- a reckless adventure or wild prank.
- an escape from confinement or restraint.
Origin of escapade
Related Wordsantic, fling, caper, mischief, vagary, romp, shenanigans, folly, roguery, trick, gag, scrape, lark, stunt, spree, frolic, rib, prank, rollick
Examples from the Web for escapades
Their escapades, by turns sexual, violent, and threatening, can make for uncomfortable viewing.The Movie ‘Filth’ Is Fun!
October 1, 2013
The alleged nighttime escapades of the Secret Service agents in Colombia are more than just an embarrassment.Secret Service Targeted by Independent Watchdog
April 30, 2012
But there are signs that the public is growing tired of these escapades.Vladimir Putin Surprised By Boos At Martial Arts Fight
November 22, 2011
Sexual predators are known to take trophies, such as underwear, from their escapades so they can relive their crimes.Why Chelsea's Murder Scares Us
March 6, 2010
Which we regyards them escapades as fortooitous, an' declines 'em utter.Faro Nell and Her Friends
Alfred Henry Lewis
What would her mother say to this latest of her escapades; and Mollie and Betty?The Camp Fire Girls in the Outside World
Every now and then your escapades enliven the Paris Sunday supplements.The Ideal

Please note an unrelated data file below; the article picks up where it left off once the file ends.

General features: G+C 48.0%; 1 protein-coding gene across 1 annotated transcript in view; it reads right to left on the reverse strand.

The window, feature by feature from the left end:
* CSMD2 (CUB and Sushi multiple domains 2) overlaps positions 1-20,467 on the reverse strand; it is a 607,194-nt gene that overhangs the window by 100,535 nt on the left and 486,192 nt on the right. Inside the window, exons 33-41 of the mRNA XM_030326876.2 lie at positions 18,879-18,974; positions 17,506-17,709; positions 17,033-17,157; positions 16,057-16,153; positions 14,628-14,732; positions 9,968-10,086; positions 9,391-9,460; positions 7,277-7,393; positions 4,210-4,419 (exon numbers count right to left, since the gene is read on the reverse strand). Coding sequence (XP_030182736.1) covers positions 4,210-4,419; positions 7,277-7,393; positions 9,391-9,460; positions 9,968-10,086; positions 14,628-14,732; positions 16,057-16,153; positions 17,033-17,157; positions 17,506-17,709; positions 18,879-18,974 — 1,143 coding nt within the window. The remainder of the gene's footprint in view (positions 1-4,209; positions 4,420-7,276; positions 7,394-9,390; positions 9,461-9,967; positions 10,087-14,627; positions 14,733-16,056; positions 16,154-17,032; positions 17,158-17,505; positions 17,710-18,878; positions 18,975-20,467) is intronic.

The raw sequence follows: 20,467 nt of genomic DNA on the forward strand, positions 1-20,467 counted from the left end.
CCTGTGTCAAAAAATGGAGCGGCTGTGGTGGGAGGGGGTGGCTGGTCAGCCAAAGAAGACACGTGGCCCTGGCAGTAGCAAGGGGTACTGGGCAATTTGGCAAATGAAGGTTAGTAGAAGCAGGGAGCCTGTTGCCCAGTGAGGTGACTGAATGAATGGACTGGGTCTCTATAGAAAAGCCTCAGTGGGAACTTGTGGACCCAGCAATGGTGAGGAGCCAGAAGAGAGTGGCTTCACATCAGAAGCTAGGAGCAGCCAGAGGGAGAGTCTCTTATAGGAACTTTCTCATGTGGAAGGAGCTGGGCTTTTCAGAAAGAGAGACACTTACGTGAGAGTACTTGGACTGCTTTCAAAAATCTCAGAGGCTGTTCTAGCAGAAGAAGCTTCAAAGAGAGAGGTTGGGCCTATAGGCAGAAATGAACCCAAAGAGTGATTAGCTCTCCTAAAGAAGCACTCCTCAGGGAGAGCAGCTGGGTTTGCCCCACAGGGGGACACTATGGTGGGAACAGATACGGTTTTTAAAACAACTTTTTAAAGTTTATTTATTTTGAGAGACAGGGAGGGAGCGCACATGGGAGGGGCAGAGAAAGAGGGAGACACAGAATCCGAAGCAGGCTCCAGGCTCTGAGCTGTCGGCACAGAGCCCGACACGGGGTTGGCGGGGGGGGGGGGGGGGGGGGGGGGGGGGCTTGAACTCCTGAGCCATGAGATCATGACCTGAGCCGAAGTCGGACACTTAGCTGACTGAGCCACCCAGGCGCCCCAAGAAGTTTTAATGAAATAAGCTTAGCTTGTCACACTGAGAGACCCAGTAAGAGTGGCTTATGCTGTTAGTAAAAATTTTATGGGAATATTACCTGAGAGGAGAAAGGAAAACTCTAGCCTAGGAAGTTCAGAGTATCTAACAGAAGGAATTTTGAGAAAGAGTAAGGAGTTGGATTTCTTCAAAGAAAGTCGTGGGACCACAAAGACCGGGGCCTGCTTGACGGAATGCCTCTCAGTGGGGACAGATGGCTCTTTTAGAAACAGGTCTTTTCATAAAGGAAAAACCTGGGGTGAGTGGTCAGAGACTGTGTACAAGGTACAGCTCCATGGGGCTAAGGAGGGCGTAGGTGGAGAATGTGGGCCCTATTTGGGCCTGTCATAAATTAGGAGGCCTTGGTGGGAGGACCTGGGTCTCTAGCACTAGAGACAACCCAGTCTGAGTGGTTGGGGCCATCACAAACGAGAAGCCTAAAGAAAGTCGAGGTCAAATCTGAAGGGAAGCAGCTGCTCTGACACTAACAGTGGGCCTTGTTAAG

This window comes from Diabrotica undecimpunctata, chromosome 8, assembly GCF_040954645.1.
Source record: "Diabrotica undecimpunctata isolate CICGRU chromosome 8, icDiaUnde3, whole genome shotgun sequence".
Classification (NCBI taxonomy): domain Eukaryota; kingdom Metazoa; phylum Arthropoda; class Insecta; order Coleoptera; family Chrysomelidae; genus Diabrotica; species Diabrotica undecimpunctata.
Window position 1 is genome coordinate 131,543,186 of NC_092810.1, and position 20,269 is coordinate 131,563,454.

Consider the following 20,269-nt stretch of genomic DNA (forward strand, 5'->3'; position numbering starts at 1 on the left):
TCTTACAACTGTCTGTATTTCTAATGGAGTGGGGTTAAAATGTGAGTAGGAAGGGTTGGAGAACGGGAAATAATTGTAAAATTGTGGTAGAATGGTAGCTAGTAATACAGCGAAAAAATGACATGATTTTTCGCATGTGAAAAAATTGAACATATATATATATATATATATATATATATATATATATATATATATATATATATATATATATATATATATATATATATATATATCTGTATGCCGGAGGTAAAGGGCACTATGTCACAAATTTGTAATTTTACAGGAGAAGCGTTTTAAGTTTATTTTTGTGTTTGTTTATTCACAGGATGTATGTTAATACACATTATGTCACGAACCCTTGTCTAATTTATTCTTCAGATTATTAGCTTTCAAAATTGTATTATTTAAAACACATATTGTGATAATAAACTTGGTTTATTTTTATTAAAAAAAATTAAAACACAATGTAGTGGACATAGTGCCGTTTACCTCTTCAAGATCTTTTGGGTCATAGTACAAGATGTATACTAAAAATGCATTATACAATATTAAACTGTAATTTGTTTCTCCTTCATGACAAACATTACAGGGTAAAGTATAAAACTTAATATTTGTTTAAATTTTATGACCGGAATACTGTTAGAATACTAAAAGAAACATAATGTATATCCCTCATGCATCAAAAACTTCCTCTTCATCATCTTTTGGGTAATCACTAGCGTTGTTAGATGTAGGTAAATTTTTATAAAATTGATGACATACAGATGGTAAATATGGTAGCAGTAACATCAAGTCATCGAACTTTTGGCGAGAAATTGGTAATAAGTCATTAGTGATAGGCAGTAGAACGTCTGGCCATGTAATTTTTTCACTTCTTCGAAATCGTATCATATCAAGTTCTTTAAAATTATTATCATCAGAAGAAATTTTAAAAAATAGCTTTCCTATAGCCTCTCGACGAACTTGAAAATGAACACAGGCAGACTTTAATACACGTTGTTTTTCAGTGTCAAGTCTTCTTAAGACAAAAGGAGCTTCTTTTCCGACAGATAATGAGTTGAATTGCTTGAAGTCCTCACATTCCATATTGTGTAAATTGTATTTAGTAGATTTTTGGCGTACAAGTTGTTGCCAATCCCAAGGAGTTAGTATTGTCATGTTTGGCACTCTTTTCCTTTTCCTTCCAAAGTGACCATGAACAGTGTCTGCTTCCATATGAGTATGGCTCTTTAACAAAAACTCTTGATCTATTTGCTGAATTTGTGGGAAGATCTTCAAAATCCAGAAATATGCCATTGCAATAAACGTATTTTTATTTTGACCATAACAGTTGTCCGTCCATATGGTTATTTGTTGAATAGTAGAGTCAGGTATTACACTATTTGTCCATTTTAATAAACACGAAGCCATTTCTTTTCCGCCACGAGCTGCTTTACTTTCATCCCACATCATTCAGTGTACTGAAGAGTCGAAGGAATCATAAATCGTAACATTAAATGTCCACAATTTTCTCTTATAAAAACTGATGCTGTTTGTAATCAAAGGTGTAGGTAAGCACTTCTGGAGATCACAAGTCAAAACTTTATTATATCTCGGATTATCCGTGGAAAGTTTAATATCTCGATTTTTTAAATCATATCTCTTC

Stanley Grauman Weinbaum
The letter gave a detailed account of one of baby's escapades.Grandfather's Love Pie
We were careful to keep these escapades from the knowledge of our elders.
- a wild or exciting adventure, esp one that is mischievous or unlawful; scrape
- any lighthearted or carefree episode; prank; romp
Word Origin and History for escapades
1650s, "an escape from confinement," from French escapade (16c.) "a prank or trick," from Spanish escapada "a prank, flight, an escape," noun use of fem. past participle of escapar "to escape," from Vulgar Latin *excappare (see escape). Or perhaps the French word is via Italian scappata, from scappare, from the same Vulgar Latin source. Figurative sense (1814) is of "breaking loose" from rules or restraints on behavior.